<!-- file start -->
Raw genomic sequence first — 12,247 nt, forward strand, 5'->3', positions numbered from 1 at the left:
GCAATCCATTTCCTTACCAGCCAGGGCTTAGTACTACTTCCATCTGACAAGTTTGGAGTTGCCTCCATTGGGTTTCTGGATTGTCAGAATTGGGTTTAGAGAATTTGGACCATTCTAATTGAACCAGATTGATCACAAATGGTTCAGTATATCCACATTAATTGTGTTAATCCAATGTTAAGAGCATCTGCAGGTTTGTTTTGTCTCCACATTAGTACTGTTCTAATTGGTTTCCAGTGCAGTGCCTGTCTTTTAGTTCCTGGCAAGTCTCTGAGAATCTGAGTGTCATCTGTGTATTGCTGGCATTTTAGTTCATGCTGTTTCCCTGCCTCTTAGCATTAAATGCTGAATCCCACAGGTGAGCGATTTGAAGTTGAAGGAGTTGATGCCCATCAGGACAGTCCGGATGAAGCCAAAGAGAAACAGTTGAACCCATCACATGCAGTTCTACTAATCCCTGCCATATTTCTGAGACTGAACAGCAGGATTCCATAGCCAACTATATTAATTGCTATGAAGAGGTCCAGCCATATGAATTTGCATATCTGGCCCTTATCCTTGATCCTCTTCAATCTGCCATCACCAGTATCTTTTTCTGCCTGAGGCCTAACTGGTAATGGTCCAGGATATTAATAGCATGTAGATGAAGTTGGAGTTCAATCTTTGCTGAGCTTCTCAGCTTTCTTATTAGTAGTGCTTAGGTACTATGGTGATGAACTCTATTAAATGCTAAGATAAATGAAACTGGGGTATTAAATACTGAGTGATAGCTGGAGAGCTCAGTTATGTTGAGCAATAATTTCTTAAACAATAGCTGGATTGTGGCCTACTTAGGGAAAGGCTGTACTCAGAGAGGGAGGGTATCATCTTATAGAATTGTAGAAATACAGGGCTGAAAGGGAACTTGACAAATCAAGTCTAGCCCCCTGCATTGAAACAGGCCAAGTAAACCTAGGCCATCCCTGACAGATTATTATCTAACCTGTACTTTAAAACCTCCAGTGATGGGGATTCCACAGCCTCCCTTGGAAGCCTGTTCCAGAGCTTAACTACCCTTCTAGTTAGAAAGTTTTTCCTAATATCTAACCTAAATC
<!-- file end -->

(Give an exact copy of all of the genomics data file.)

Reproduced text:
Raw genomic sequence first — 12,247 nt, forward strand, 5'->3', positions numbered from 1 at the left:
GCAATCCATTTCCTTACCAGCCAGGGCTTAGTACTACTTCCATCTGACAAGTTTGGAGTTGCCTCCATTGGGTTTCTGGATTGTCAGAATTGGGTTTAGAGAATTTGGACCATTCTAATTGAACCAGATTGATCACAAATGGTTCAGTATATCCACATTAATTGTGTTAATCCAATGTTAAGAGCATCTGCAGGTTTGTTTTGTCTCCACATTAGTACTGTTCTAATTGGTTTCCAGTGCAGTGCCTGTCTTTTAGTTCCTGGCAAGTCTCTGAGAATCTGAGTGTCATCTGTGTATTGCTGGCATTTTAGTTCATGCTGTTTCCCTGCCTCTTAGCATTAAATGCTGAATCCCACAGGTGAGCGATTTGAAGTTGAAGGAGTTGATGCCCATCAGGACAGTCCGGATGAAGCCAAAGAGAAACAGTTGAACCCATCACATGCAGTTCTACTAATCCCTGCCATATTTCTGAGACTGAACAGCAGGATTCCATAGCCAACTATATTAATTGCTATGAAGAGGTCCAGCCATATGAATTTGCATATCTGGCCCTTATCCTTGATCCTCTTCAATCTGCCATCACCAGTATCTTTTTCTGCCTGAGGCCTAACTGGTAATGGTCCAGGATATTAATAGCATGTAGATGAAGTTGGAGTTCAATCTTTGCTGAGCTTCTCAGCTTTCTTATTAGTAGTGCTTAGGTACTATGGTGATGAACTCTATTAAATGCTAAGATAAATGAAACTGGGGTATTAAATACTGAGTGATAGCTGGAGAGCTCAGTTATGTTGAGCAATAATTTCTTAAACAATAGCTGGATTGTGGCCTACTTAGGGAAAGGCTGTACTCAGAGAGGGAGGGTATCATCTTATAGAATTGTAGAAATACAGGGCTGAAAGGGAACTTGACAAATCAAGTCTAGCCCCCTGCATTGAAACAGGCCAAGTAAACCTAGGCCATCCCTGACAGATTATTATCTAACCTGTACTTTAAAACCTCCAGTGATGGGGATTCCACAGCCTCCCTTGGAAGCCTGTTCCAGAGCTTAACTACCCTTCTAGTTAGAAAGTTTTTCCTAATATCTAACCTAAATC